By Michele Linn published October 3, 2014

Why Fewer People Are Using Content Marketing — and Why It’s Good News

sign image-question mark-arrowWhen the CMI team read the initial results from our newly-released B2B Content Marketing: 2015 Benchmarks, Budgets and Trends research, one finding immediately jumped out at us:

Eighty-six percent of B2B marketers are using content marketing — a number that has declined from last year’s adoption rate of 93 percent.

At first glance, this stat seems startling — especially considering how popular and prominent our discipline has become over the last few years. But when you take a look at the underlying message it conveys, this decrease is actually an encouraging sign. Let me explain. 

Using content for marketing isn’t necessarily content marketing

In previous years’ surveys, we defined content marketing as the following:

The creation and distribution of education and/or compelling content in multiple media formats to attract or retain customers.

This past year, we updated our definition in the survey to better reflect the core components of the discipline (this is now the official CMI definition):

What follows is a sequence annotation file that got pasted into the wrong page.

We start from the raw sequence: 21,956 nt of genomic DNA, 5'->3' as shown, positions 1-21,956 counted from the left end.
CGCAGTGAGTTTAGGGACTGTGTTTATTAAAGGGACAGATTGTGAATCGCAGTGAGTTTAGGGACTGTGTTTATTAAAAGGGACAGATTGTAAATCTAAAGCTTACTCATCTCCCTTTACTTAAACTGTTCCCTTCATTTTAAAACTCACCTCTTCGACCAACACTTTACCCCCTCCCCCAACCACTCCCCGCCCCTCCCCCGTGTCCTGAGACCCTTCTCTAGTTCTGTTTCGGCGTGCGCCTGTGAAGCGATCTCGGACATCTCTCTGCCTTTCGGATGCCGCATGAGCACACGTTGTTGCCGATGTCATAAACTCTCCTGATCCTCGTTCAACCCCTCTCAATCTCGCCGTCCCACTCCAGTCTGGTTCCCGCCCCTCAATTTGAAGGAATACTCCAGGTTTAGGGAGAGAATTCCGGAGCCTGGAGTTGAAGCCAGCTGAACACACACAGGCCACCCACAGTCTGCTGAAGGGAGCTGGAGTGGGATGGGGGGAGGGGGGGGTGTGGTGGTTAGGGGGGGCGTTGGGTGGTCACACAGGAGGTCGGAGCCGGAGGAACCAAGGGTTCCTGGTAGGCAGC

“Content marketing is a strategic marketing approach focused on creating and distributing valuable, relevant and consistent content to attract and retain a clearly-defined audience — and ultimately drive profitable customer action.”

Truth be told, we were not expecting our revised definition to impact the adoption rate significantly. In fact, we predicted that this year’s research would show rates that remained consistent with last year’s findings. And, by adding a few new questions, we planned to explore the gap between true content marketing vs. using content in marketing efforts (a huge difference — and more on that below).

Still, it came as a bit of a surprise to us that, when marketers read the new definition, it seems they may have started to realize on their own that just because they were creating content, it didn’t necessarily mean they were practicing content marketing.

In short, we see the lower adoption rate of content marketing as an indication that the market is maturing. As an industry, we would much rather see fewer content marketers if it means those who remain are executing strategically — as opposed to flooding the market with those who refer to anything they do that’s content-related as “content marketing.” Not only would those poorly self-identified “content marketers” quickly grow frustrated by their unsuccessful efforts, but they would also likely remain closed off to truly using content marketing as a strategic practice, which is how it has always been meant to function.